UK motorists may be in for a harsh surprise if they take their British driving attitudes to Europe, as countries on the continent enforce much tougher laws regarding motoring offences.
Whereas in the UK there can occasionally be some police officer discretion or marginal allowance when tippling over the speed limit, new motoring laws in Spain are far more definite. Motors.co.uk have reported that if drivers go as much as 1km an hour over the Spanish limit you could be in line for a hefty fine of anything up to £488, not to mentioning the possible transference of penalty points to a UK licence. An important thing to know for those who enjoy car rental travel around Europe.
Many motoring groups encourage some allowance when it comes to adhering to speed limits; the motorist’s attention should never be entirely consumed by their speedometer which can become a danger in itself.
Looking at speed limits from around Europe many would argue that the UK has it all wrong; we’re allowed to go faster in built up areas and slower on motorways. Some of the 60 and 70mph zones which are in operation just outside of built up areas are ludicrously quick and should certainly be revised as 40 or 50mph – as is the case in much of Europe.
Contrast this with the motorways within the United Kingdom, which appear slow by contrast to France, Italy and obviously Germany. Again many motoring groups would advocate higher speeds on open roads to avoid bottlenecking but this is still very much up for debate.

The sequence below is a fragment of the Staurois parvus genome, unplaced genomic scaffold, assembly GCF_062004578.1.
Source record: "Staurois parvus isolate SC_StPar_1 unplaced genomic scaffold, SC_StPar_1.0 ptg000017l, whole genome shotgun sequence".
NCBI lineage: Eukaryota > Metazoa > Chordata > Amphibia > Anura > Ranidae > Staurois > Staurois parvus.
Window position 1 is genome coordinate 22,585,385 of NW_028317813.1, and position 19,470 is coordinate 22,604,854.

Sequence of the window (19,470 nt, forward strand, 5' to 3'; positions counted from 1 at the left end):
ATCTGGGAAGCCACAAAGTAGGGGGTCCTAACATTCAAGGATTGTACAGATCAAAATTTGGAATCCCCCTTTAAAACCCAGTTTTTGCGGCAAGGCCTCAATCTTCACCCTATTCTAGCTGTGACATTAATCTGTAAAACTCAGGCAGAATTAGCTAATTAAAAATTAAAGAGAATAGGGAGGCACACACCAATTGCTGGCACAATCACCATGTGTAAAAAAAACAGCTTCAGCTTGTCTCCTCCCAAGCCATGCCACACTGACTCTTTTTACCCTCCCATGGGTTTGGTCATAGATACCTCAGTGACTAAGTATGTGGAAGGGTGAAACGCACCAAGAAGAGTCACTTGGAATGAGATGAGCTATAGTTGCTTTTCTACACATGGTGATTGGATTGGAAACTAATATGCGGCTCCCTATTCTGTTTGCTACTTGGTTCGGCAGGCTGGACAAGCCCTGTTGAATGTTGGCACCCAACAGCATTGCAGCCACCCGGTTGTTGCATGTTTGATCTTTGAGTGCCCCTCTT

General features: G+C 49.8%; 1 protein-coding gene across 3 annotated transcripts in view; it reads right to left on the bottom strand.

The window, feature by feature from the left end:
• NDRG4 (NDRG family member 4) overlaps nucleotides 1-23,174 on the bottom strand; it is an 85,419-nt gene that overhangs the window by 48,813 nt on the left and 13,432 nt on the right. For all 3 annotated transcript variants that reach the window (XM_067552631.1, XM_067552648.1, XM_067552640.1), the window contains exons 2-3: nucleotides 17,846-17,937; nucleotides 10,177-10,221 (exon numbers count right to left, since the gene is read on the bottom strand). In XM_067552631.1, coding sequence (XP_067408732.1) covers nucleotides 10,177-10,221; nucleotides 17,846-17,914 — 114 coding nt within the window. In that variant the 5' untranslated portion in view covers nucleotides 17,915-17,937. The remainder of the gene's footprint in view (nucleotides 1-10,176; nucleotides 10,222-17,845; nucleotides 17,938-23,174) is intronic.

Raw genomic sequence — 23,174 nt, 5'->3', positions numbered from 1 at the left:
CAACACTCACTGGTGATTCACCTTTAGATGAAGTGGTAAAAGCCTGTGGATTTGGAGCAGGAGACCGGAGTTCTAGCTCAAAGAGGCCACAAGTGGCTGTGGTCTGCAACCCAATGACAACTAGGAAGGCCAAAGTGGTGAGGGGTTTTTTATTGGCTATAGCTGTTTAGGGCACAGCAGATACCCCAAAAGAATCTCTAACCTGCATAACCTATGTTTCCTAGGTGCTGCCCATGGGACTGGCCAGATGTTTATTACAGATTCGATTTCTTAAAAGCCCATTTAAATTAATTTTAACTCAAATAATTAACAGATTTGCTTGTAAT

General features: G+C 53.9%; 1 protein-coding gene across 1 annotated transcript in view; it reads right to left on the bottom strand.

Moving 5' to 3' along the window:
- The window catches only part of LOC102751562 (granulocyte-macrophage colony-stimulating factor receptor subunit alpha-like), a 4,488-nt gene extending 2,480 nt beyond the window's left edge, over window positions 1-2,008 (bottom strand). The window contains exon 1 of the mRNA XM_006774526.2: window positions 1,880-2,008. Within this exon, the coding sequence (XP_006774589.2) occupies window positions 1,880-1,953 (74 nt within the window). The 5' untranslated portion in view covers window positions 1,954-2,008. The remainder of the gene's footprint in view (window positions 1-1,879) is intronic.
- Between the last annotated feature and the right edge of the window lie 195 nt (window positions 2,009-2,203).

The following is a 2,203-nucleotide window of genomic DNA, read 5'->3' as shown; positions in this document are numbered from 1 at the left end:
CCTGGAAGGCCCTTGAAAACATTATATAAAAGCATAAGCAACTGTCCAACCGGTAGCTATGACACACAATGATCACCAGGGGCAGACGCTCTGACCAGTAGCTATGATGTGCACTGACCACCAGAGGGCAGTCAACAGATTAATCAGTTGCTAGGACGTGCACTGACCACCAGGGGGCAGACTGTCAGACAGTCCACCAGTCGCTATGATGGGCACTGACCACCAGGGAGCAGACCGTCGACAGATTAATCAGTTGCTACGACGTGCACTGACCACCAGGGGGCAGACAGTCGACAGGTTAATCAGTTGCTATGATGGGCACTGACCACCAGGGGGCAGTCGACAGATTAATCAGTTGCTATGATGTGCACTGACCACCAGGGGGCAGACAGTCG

The UK law enforcement may seem particularly harsh in terms of penalty points and well hidden speed cameras, but motorists may well find Spanish speeding fines far more punitive monetarily. It also seems that since hitting a peak in the first decade of the millennium, the rate of points being accumulated by British motorists has dropped, with less covert cameras capturing our speeding misdemeanours.
It seems like the situation a decade ago was that the majority of motorists had penalty points; a phenomenon which appears to be less striking nowadays. Maybe the penalty point culture changed our driving habits in the same manner as political correctness compels people to change, but maybe law enforcement has recognised it might have been a shade too harsh.
The UK appears to be striking a happy medium nowadays in terms of limits and enforcement of these limits. Britain needs to be a culture that watches the road instead of the dashboard and the system of penalty points and speed limits doesn’t seem far off the mark. So next time you’re travelling to Europe, be very aware of the speed and traffic laws in each country as it could put a hefty unexpected surcharge on your otherwise cheap European holiday.
About The Author:
With a passionate for statistics and fun facts, Chris Andrews has a BA in Journalism and Communication Studies. He is always looking for new forms of communication in digital media. In his spare time he enjoys traveling and discovering new cultures.